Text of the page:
For the first time, scientists of the BaBar experiment at the Department of Energy's Stanford Linear Accelerator Center (SLAC) have observed the transition of one type of particle, the neutral D-meson, into its antimatter particle. Mesons, of which there are about 140 types, are made up of fundamental particles called quarks, which can be produced when particles collide at high energy. The new observation will be used as a test of the Standard Model, the current theory that best describes all the universe's luminous matter and its associated forces.
"Achieving the large number of collisions needed to observe this D-meson transition is a testament to the tremendous capabilities of the laboratory's accelerator team," said SLAC Director Jonathan Dorfan. "The discovery of this long-sought-after process is yet another step along the way to a better understanding of the Standard Model and the physics beyond."
The PEP-II accelerator complex at SLAC, also known as the B Factory, allows the BaBar collaboration to study not only B-mesons but also several other types of particles including the D-meson. A flurry of particles in a variety of combinations is produced when electrons and positrons smash together at high energy in the PEP-II collider facility.
One of the most elusive results of this flurry is the transformation of one particle into its anti-particle in a process physicists call "mixing." Neutral K-mesons, observed more than 50 years ago, were the first elementary particles to demonstrate this phenomenon. About 20 years ago, scientists observed mixing with the B-meson. Now, for the first time, the BaBar experimenters have seen the D-meson transform into its anti-particle, and vice versa.
"This is a very exciting moment for us, having found the missing puzzle piece for particle-antiparticle mixing," said BaBar spokesman Hassan Jawahery, a physics professor at the University of Maryland.
D-meson mixing is remarkably rare. Of the BaBar experiment's several billion recorded collisions, this study focuses on about a million events containing a D-meson decay that are candidates for this effect. The experimenters found about 500 events in which a D-meson had changed into an anti-D-meson before decaying.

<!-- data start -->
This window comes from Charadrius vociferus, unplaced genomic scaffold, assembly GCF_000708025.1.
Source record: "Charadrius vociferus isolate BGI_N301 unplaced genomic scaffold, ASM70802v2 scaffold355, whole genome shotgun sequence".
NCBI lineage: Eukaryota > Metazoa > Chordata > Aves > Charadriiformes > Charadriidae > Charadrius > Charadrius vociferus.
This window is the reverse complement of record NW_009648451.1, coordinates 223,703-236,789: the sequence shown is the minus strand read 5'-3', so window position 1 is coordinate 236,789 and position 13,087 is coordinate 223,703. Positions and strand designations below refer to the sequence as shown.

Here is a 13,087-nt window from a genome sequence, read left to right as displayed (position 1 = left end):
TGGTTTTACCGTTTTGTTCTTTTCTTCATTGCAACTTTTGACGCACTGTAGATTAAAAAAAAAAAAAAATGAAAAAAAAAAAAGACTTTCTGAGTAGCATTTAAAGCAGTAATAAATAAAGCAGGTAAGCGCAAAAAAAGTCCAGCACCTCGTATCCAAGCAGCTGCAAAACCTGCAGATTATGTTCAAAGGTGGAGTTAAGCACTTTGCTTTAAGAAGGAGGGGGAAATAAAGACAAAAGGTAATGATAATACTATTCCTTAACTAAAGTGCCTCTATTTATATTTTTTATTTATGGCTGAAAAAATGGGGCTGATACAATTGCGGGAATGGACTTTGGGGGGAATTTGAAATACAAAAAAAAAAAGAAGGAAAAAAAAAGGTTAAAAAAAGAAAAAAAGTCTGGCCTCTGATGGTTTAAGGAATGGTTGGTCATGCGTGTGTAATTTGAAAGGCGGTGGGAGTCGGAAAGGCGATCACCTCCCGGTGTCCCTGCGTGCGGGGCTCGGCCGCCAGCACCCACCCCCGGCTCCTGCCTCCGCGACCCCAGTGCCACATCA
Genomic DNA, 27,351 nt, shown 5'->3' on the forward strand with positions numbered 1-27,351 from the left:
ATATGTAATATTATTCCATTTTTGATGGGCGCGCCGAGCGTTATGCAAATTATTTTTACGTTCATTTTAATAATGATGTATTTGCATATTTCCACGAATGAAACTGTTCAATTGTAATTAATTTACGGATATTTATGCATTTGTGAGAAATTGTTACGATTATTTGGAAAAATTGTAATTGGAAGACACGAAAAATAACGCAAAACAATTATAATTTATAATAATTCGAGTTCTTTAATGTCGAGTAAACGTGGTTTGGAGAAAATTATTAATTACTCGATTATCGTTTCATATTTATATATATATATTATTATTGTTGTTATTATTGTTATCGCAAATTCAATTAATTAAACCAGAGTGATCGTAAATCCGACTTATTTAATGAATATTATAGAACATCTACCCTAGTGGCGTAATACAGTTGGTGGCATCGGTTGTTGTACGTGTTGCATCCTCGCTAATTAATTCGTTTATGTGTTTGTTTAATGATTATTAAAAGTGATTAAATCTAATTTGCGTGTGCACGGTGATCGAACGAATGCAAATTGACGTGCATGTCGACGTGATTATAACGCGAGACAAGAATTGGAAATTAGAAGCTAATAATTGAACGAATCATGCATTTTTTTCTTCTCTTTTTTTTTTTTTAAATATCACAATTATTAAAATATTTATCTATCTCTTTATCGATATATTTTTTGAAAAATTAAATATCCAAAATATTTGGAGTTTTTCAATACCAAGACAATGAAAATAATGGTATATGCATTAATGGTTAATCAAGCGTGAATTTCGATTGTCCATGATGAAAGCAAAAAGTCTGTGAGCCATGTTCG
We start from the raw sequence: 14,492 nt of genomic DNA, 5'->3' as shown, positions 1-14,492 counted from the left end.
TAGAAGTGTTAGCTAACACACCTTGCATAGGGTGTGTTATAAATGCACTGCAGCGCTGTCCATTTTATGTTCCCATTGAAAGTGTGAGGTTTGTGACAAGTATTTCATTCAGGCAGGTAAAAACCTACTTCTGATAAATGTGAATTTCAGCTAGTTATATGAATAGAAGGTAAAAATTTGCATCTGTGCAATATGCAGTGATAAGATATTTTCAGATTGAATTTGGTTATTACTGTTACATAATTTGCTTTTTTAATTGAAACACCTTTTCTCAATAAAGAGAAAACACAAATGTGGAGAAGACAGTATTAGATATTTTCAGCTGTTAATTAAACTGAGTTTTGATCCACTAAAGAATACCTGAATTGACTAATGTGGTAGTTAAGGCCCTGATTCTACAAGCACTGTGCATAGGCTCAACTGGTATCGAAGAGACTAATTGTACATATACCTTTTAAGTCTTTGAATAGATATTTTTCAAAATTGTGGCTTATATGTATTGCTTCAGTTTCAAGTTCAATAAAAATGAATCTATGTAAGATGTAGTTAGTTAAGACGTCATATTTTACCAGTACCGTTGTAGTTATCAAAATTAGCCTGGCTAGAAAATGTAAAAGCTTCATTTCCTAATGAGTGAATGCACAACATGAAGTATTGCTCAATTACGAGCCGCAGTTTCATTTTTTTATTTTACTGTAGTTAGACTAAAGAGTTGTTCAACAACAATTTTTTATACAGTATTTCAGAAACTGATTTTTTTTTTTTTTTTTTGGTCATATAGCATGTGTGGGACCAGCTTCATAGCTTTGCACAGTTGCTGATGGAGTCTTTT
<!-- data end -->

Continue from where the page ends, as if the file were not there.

"SLAC's remarkable combination of a high-intensity accelerator and a precision detector has had a tremendous impact on our ability to probe very rare phenomena that are sensitive to the effects of new physics," said SLAC Deputy Director Persis Drell, who also leads the Particle and Particle Astrophysics Division.
By observing the rare process of D-meson mixing, BaBar collaborators can test the intricacies of the Standard Model. To switch from matter to antimatter, the D-meson must interact with "virtual particles," which through quantum fluctuations pop into existence for a brief moment before disappearing again. Their momentary existence is enough to spark the D-meson's transformation into an anti-D-meson. Although the BaBar detector cannot directly see these virtual particles, researchers can identify their effect by measuring the frequency of the D-meson to anti-D-meson transformation. Knowing that quantity will help determine whether the Standard Model is sufficient or whether it must be expanded to incorporate new physics processes.
"It's too soon to know if the Standard Model is capable of fully accounting for this effect or if new physics is required to explain the observation," said Jawahery. "But in the coming weeks and months we are likely to see an abundance of new theoretical work to interpret what we've observed."
Some 600 scientists and engineers from 77 institutions in Canada, France, Germany, Italy, the Netherlands, Norway, Russia, Spain, the United Kingdom and the United States work on BaBar. SLAC is funded by the Department of Energy's Office of Science.
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